A couple of interesting developments have surfaced in the past 24 hours with regards to the current awards race. While you may be saying, “Adam, it’s September, the awards race is still months away,” I’d counter by pointing out that the fall film festivals traditionally signal the start of the very long Oscar season—by this time last year, critics were already buzzing after the debuts of 12 Years a Slave and Gravity on the festival circuit. I provided live Oscar Beat updates from TIFF just last week, but now we’ve got a couple of news-y bits of awards content to attend to. Firstly, IFC Films has opted to submit Patricia Arquette in the Best Supporting Actress category for Boyhood instead of Best Actress, greatly increasing her chances of winning.
And secondly, A24 Films has officially set director J.C. Chandor’s highly anticipated All Is Lost follow-up A Most Violent Year for limited release on December 31st, crashing the awards race with an Oscar-qualifying run. Much more after the jump.
While Richard Linklater’s groundbreaking Boyhood is most certainly a serious contender in a number of categories (as well as an early favorite for Best Picture), the film’s acting chances have been a bit of a question mark. Next to newcomer Ellar Coltrane, Patricia Arquette has the biggest and most dynamic arc in the film, but there was concern over which category she may fall into. She could have easily been slotted into either Best Actress or Best Supporting Actress, but IFC Films has now formally decided to submit Arquette’s performance for consideration in the Best Supporting Actress category.
This is a very smart move on IFC’s part, especially since Arquette may have suffered from a lack of screen time in contrast to the other Best Actress candidates. Moreover, the Best Supporting Actress category is regularly a thin field thanks to the fact that Hollywood writes so few solid supporting roles for women, so Arquette has a genuine shot at winning the trophy.
At this early stage, the other major contenders I see vying for Best Supporting Actress consideration are Keira Knightley for The Imitation Game, possibly Laura Dern for Wild, and then a few other question marks for films that have yet to be seen. Jessica Chastain is a possibility for Interstellar depending on the size of that role, Katherine Waterston is another possibility for Paul Thomas Anderson’s enigmatic Inherent Vice, and there’s also Emma Stone in Birdman, Carmen Ejogo in Selma, and maybe even Emily Blunt or Meryl Streep for Into the Woods (though Streep may go Lead for that Disney musical). Again, it’s a fairly thin field, but Arquette is undoubtedly the early frontrunner at the moment.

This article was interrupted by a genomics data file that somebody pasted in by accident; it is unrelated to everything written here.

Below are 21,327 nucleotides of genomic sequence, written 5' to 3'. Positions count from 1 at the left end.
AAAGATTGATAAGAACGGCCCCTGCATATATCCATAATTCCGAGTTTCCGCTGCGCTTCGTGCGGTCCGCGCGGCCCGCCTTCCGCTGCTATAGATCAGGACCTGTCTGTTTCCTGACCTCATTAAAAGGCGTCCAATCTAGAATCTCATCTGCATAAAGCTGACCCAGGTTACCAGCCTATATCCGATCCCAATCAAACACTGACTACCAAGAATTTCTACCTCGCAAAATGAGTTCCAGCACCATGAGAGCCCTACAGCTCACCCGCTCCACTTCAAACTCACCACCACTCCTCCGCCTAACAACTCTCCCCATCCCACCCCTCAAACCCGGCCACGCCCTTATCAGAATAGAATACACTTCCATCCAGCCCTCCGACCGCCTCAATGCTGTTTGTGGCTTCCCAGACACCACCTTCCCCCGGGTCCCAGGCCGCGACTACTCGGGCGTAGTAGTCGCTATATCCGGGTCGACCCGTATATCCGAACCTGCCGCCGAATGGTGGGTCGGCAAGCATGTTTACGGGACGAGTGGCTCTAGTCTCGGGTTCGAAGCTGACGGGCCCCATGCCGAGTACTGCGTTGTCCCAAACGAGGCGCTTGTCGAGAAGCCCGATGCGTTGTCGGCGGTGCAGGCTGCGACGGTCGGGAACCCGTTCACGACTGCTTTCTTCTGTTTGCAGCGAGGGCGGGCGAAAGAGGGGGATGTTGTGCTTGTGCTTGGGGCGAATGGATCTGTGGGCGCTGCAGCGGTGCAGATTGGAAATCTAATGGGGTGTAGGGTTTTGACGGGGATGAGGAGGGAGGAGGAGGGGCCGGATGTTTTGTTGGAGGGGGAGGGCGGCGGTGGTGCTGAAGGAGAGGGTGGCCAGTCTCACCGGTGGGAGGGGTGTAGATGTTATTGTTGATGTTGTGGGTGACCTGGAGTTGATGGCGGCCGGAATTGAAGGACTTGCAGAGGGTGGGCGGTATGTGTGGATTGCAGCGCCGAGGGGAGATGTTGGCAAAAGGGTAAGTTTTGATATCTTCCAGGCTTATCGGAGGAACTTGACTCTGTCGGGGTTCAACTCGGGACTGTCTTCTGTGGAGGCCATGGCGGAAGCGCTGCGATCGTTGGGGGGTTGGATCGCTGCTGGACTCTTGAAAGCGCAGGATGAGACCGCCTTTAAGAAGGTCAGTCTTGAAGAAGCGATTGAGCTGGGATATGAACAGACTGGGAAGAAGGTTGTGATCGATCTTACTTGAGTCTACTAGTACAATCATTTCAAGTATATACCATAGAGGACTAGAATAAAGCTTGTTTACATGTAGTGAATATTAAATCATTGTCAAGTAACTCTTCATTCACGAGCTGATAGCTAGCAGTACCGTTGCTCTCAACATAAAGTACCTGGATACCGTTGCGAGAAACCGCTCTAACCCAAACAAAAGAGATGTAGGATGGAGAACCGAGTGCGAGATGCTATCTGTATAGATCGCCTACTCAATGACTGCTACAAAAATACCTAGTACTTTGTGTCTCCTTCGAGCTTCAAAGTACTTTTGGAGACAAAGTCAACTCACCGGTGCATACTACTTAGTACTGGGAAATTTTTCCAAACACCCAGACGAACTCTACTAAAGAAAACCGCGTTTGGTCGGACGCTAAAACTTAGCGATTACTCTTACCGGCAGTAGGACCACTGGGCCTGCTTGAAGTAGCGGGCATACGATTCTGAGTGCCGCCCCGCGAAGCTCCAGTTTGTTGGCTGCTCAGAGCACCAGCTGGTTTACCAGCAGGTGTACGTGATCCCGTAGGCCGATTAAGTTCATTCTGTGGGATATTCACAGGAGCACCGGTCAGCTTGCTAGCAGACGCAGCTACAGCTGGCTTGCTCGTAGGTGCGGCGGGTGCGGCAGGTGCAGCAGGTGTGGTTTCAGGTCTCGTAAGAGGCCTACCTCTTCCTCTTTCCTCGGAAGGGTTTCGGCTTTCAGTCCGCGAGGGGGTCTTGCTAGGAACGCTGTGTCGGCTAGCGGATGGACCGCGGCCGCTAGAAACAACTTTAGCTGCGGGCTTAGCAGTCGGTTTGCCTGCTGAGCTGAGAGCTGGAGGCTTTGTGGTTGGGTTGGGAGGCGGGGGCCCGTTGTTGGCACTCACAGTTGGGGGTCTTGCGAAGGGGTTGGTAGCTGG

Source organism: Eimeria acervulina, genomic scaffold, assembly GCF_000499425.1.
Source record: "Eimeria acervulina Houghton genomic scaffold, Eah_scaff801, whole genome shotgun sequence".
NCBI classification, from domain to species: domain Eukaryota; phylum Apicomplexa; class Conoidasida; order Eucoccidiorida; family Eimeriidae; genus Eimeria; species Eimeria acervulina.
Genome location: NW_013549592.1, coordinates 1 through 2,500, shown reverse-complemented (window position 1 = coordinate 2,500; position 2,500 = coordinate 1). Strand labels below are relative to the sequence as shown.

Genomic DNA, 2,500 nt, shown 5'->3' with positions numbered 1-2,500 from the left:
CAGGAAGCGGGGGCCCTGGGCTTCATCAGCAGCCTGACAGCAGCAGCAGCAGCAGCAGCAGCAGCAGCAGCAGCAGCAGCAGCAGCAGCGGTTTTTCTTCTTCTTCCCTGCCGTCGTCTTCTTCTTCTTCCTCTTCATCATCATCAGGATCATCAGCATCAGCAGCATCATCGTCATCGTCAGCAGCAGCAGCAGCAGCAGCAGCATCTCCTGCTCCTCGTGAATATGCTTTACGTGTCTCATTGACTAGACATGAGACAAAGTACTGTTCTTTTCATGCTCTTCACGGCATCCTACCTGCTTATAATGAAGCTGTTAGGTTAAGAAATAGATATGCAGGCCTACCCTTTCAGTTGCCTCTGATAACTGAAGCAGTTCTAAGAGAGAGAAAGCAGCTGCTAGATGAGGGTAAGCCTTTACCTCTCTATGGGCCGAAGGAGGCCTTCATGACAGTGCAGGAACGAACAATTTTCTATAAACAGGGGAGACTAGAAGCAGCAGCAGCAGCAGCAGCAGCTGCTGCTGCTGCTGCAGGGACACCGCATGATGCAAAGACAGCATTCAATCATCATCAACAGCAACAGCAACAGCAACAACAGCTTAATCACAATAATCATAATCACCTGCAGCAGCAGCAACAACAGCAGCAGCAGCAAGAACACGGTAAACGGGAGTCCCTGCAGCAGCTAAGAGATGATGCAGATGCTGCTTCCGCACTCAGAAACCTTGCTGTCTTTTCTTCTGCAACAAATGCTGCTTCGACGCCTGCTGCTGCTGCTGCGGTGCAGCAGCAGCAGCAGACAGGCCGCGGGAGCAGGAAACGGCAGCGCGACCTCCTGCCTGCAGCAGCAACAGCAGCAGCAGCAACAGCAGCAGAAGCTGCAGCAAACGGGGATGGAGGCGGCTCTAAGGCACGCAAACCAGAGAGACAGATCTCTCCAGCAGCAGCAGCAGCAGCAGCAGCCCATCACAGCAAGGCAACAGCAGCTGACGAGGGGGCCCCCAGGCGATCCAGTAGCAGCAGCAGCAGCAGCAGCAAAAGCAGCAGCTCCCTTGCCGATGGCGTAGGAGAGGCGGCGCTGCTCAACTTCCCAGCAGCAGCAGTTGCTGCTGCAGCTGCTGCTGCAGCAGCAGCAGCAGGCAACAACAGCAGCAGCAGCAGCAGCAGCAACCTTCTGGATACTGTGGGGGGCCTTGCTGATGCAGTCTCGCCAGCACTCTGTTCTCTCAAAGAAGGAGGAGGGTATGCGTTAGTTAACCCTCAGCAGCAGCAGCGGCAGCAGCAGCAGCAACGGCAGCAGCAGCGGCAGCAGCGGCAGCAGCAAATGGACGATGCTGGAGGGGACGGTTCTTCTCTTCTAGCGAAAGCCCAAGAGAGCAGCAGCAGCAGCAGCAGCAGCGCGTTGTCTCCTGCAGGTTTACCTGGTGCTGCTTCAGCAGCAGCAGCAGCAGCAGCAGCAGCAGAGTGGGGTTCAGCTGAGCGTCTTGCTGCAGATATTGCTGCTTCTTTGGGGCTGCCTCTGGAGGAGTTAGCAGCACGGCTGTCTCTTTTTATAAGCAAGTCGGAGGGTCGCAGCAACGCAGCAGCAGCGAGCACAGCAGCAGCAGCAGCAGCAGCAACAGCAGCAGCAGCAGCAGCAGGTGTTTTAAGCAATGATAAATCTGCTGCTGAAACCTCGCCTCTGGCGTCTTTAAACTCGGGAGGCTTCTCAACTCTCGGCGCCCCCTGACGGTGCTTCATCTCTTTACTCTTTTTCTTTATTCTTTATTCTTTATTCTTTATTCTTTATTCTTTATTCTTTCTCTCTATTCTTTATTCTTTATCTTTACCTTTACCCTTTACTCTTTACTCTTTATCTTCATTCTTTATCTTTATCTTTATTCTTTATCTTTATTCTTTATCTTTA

Another piece of exciting Oscar news is the slight surprise that A24 Films will be releasing A Most Violent Year in New York and Los Angeles on December 31st. There had been much speculation over whether the film would be a 2014 or 2015 release, especially after it skipped all the festivals, but the release date announcement and unveiling of the fantastic teaser trailer have launched the pic into the awards race.
Though Chandor didn’t end up getting a ton of Oscar love for last year’s critical darling All Is Lost, his new film A Most Violent Year features a meaty, period-set premise and dual lead performances from two of the best in the business: Oscar Isaac and Jessica Chastain. The story takes place in the record-breakingly violent 1981, and revolves around an American immigrant and his wife trying to expand their business in New York. There are shades of a sweeping crime drama to be found in the trailer, and the performances from Isaac and Chastain look to be fantastic.
You have to go back to 2004 to find a film released after November that won Best Picture so the statistics are working against A Most Violent Year, but if the dark drama strikes a chord with critics and Academy members, I could see it picking up some serious nominations. There’s a lot still unknown about the pic thus far, but it’s certainly one to keep an eye on as the race moves forward. Until next time, folks.
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